Lately, I've been addicted to a series of videos made by a guy known as the Angry Video Game Nerd....
Now, I'm aware that I'm rather late to the party on this one. The Angry Video Game Nerd has been making videos since 2006, and his updates attract upwards of a million viewers each month. STILL, I figure that if I only found out about the dude a few weeks ago, then there has to be others out there who are still in the dark, so I might as well help spread the word.
OK, so here's the deal: The Angry Video Game Nerd takes crappy video games from the 80s and 90s, and reviews them. He's a foul-mouthed, very picky, stickler for video game quality, and the videos he produces are hilarious. The AVGN (real name James Rolfe) drew me in at first viewing because the things he's talking about take me straight back to my youngest years. He, too, is clearly a child of Nintendo, and the observations this guy makes about classic games are spot-on. The experiences he recounts are the same as mine and, I suspect, millions of others.
I remember being a kid in the late 80s, and living for Nintendo. I was also a sucker for games that were based off of popular movies or cartoons, and the problem was that most of them were downright bad. See, toy companies were frequently behind many licensed titles back then, and their philosophy toward game development was simple: pump out any crap with a famous character in it, and the kids will bug their parents to buy it. Cha-ching!
The AVGN's accounts of playing such substandard offerings really take me back. He, too, remembers the crappy Who Framed Roger Rabbit? NES game. I got it for Christmas one year, and was fooled by the above-average graphics into thinking it was good. Of course, it didn't take long for me to realize how lousy the game really was, and the AVGN's review captures this better than I ever could. His review of the Teenage Mutant Ninja Turtles game, for the NES, is probably his most famous. I remember being eleven years old, and LOVING the Ninja Turtles. The release of their Nintendo game was a highly anticipated event, and my friend Nick was the first one in my circle to get it. He raced over to my house with the brand new NES cartridge, and we popped it in the console, barely able to contain our excitement.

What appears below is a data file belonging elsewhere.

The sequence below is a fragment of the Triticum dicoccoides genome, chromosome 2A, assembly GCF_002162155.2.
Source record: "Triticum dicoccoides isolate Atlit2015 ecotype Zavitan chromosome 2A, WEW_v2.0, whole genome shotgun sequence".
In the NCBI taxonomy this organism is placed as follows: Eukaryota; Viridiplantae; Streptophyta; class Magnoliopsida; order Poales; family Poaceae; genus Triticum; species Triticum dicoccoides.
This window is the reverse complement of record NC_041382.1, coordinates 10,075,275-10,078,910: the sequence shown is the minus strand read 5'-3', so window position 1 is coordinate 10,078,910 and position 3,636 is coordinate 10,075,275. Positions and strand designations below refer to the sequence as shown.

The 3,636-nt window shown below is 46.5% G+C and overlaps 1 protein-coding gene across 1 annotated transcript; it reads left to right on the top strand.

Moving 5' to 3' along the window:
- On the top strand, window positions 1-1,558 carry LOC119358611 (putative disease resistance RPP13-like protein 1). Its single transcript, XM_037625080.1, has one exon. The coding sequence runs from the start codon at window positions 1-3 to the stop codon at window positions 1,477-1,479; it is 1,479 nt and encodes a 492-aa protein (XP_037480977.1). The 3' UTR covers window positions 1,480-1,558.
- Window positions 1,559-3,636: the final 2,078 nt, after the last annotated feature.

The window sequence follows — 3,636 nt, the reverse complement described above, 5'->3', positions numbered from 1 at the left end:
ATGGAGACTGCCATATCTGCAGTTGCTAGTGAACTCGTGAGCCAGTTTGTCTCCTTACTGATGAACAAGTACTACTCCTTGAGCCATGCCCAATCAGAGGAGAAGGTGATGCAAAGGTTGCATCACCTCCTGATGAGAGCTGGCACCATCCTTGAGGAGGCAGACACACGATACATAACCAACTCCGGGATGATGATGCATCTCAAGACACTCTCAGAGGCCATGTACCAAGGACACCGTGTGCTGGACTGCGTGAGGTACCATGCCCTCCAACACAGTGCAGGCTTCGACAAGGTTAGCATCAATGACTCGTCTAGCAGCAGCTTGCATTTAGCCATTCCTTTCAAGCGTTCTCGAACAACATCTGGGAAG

Well, frankly, the game was a let down. Sure, as the AVGN notes, it SEEMED on the surface to be solid, but it simply didn't live up to the high expectations of the TMNT fanbase. What was with that lame music? Where were the foot soldiers and Krang?? Why couldn't the game's developer just copy the awesome ARCADE version??? It wasn't fair that we kids got screwed like that. NES games were 50 bucks back then, and it wasn't easy convincing parents to buy you one (for me, it was impossible to get a new game unless it was Christmas or my birthday). HOW DARE the developer blow the Ninja Turtles license like that??? The AVGN re-raises all of these important questions.
As a classic game collector myself, I am blown away by the size of the AVGN's library. He doesn't just blast crappy 8-bit Nintendo games, but will sometimes review offerings on other, more obscure, consoles. He covers the mysterious Phillips CD-I in a trio of hilarious episodes, and even delves into such failures as the infamous Nintendo Virtual Boy, the Atari 5200, and Sega 32x. This guy's a consumer electronics historian, as well as a crappy games expert! I hope he someday does a feature on my personal favorite failed console, the Tubo Grafx 16....
Anyway, the Angry Video Game Nerd puts the entire gaming industry into perspective for me. I mean, sure -- bad games are still made all of the time (just check out the Wii section of your local Gamestop); but they're not bad now in the way that they were bad back then. As mentioned above, video games in the 80s were simply viewed as toys. A fly-by-night company could hire a dozen programmers, secure the rights to some comic book character, and pump out any garbage to make a few bucks off of dumb kids across the country. Over the years, however, those kids grew up to be guys like me. They saw the potential for real artistry in the format, and many even became game programmers themselves. Despite the efforts of companies like LJN and Wisdom Tree to kill the video game industry with substandard products, GOOD developers -- such as Nintendo, Capcom, and Konami -- released enough quality titles over the years to keep the dedicated fans coming back. Over time, those fans started making their own titles, and now the video game industry rivals (and some would say is BEATING) even the film and music industries as the dominant entertainment medium of our culture. I say huzzah to the Angry Video Game Nerd for doing his part to chronicle how things got to be the way they are. Oh, and if you ever played Battletoads as a kid, then you've GOT to check out his review:
For me, the above video was one of those laughing-so-hard-I-can't-breath sort of deals. Oh, what the heck? I might as well give the AVGN a...
5 out of 5.